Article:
Fighting the Great Kentucky Blog Ban

Thursday, July 13, 2006

In Today's Dispatch:


KY: Legislators Fight Great Kentucky Blog Ban

With Kentucky's corrupt (and indicted) Governor Ernie Fletcher now trying to ban progressive blogs, Progressive States and legislators in Kentucky are declaring enough is enough. And we've got a plan to stop Fletcher and ensure that future decisions about Internet use are made in fair and legal ways.

Censorship just may be the last refuge of corrupt government officials. Kentucky Governor Ernie Fletcher is under indictment for corruption scandals in his administration. A particularly outspoken local blogger ”“ Mark Nickolas of ”“ has helped drive coverage of the corruption and has become a respected local source for national media covering the scandals.

But it was still surprising for many state employees when they found themselves unable to access the day after Mark was quoted in the New York Times. Soon, even more blogs got blocked by the state, which claims that this was an incident unrelated to the in-depth coverage from blogs regarding Fletcher’s ethical problems. While the state claims the censorship is viewpoint neutral, they have no guidelines for the ban and a local conservative blog was actually pro-actively removed from the ban after the proprietor complained.

Mark Nickolas is bringing a lawsuit to protect his First Amendment interests. And now, the Progressive States Network is working with Kentucky legislators to promote new rules that treat state employees like adults and respect free speech rights. We need your help.

State Representative Kathy Stein is requesting a bill draft to protect the right of state agencies to prohibit employees from using their work computers inappropriately but would require the state to do so in a viewpoint neutral way and follow fair procedures. David Sirota, co-chair of Progressive States, joined her at the press conference to make clear our support of the measure.

To show your support for this reform in Kentucky and in your own state, please -- read more and sign our petition to tell Governor Fletcher to stop the political censorship!


States and Poor Families Caught by New Punitive Federal Welfare Rules

With new federal rules slipped into the recent reauthorization of the Temporary Assistance for Needy Families (TANF) program, families in poverty are going to be suffering more -- and states have seen their flexibility in helping them significantly curtailed by new rigid federal rules. As this story highlights, most states are now scrambling to meet these stiff requirements and many are protesting that the poor will be the victims:

After the 1996 welfare "reform" law was passed, some of the more punitive aspects of the law were eased by rules that gave states more leaway if caseloads were reduced below the 1995 level and gave them flexibility in what kinds of work preparation programs. But with the new rules, states no longer get any credit for reducing caseloads for the last ten years, so all the punitive parts of the 1996 bill are coming to bear on many states:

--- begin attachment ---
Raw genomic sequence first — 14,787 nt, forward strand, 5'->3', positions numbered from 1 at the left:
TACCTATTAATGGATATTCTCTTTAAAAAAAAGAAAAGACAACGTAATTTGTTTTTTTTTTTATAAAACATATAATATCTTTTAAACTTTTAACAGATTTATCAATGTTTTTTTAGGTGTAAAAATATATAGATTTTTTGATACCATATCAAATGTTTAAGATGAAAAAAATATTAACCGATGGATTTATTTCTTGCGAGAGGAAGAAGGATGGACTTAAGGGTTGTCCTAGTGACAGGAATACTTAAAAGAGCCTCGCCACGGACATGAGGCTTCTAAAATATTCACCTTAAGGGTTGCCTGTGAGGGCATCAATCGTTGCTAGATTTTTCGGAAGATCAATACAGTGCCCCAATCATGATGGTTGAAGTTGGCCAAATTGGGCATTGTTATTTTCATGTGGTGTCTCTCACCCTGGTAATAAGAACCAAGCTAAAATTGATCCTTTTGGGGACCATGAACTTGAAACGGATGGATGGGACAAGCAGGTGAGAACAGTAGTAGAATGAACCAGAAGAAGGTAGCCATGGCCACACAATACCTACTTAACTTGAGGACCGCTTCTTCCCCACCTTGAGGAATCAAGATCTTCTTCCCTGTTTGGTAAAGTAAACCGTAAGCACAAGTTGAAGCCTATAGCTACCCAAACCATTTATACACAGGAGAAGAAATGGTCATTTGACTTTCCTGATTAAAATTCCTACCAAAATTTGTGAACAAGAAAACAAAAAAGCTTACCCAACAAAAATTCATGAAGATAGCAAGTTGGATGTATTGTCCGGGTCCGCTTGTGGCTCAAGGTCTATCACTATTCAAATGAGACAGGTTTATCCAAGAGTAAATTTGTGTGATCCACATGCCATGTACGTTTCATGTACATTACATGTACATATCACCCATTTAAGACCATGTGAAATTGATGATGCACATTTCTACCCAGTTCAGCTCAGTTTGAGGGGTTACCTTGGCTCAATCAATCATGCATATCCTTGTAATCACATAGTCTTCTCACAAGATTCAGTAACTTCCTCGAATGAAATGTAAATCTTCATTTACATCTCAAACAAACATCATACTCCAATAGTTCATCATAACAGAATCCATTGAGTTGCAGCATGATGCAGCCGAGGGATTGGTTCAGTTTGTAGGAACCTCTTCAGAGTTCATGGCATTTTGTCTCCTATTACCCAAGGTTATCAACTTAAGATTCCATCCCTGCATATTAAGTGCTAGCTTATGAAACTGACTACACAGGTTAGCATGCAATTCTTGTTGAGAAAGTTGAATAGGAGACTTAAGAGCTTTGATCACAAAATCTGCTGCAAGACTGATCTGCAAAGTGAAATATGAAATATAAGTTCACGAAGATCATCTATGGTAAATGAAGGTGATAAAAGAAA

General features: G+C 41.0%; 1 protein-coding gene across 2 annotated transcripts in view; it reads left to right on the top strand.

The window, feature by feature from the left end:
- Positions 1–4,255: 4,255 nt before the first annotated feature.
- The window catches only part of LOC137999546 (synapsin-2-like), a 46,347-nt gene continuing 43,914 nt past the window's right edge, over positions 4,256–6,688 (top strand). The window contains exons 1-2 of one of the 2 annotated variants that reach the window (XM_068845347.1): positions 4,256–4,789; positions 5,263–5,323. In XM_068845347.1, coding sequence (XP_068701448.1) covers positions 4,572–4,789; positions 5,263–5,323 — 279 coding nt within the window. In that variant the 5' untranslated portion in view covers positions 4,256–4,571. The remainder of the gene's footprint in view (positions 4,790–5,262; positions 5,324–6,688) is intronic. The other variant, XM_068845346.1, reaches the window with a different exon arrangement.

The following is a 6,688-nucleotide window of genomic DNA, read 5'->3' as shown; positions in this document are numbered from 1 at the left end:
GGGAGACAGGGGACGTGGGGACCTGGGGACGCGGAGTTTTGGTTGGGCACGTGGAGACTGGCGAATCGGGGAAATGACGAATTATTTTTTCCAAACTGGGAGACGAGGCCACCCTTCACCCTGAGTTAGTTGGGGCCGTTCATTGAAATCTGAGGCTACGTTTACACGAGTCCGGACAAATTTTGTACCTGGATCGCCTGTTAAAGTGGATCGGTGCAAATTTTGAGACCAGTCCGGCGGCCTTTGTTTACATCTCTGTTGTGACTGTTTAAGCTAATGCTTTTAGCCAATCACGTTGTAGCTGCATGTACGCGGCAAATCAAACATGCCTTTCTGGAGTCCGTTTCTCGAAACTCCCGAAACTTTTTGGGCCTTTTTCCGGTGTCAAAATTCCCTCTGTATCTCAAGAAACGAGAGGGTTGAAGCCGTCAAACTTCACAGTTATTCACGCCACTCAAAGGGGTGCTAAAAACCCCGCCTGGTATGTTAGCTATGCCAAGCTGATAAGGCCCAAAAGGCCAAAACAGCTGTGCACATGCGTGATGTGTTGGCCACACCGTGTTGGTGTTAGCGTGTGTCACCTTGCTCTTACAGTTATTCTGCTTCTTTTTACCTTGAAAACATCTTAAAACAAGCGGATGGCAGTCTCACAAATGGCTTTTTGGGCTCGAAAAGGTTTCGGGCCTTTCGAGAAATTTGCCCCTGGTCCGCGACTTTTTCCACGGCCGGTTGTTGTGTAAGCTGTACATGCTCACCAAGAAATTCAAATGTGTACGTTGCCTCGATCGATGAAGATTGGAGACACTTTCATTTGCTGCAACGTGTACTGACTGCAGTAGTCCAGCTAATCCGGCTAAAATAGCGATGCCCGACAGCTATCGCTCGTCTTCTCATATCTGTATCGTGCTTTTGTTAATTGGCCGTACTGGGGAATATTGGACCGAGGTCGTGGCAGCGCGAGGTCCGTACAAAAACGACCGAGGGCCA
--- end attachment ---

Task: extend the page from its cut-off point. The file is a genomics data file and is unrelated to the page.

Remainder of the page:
The regulations also curtail states’ ability to develop their own brands of welfare-to-work programs by strictly defining what types of activities qualify as work preparation. In addition, the new rules extend federal oversight to separate state-funded TANF programs.

The changes take the “block”? out of the block grant concept, said Michael Bird of the National Conference of State Legislatures (NCSL), explaining that the hallmark of Congress’ 1996 welfare reform was the broad authority it gave states.

Unfortunately, the model the federal government points to is Georgia, which has "increased" the percentage of people participating in "work-related" programs by using draconian rules to kick more people off welfare altogether -- dropping from 30,000 recipients to fewer than 8,000 folks receiving TANF help in the whole state. Yet poverty in Georgia has not seen any similar reduction -- 23% of individual workers earn poverty-level wages and, even when multiple wages are combined, 17% of families in Gerogia remain in poverty. So if Georgia is a "success" according to the federal government, they are setting the bar very low -- and unfortunately trying to force other states to emulate it.

As an alternative, the Center for Budget and Policy Priorities and CLASP have issued a report that outlines steps states can take to cope with the rule changes and help poor families in their states, from modifying work programs, expanding income supplements for poor families that do find work, and improving TANF help for those with disabilities. The report outlines important steps that states can take to cope with the new federal rules that won't harm families in poverty.


Good News on the Minimum Wage

Working Americans get some good news today out of three states -- Montana, New Jersey, and Pennsylvania -- where progress is being made on the minimum wage. In Pennsylvania, Governor Ed Rendell signed a staggered, two-dollar increase into law. In Montana, signature gatherers succeeded in qualifying for the ballot an initiative to increase the minimum wage and tie the minimum to inflation.

In New Jersey, the news is different but, in some ways, better. New Jersey already has a minimum wage higher than the federal level. It is noteworthy in that historically, Jersey's minimum has been higher than neighboring Pennsylvania, creating a very interesting experiment by which to judge the employment impacts of a higher minimum wage. Over a decade ago, academic studies began finding correlations between higher minimum wages and higher rates of job growth. Those studies occured in Jersey and elsewhere.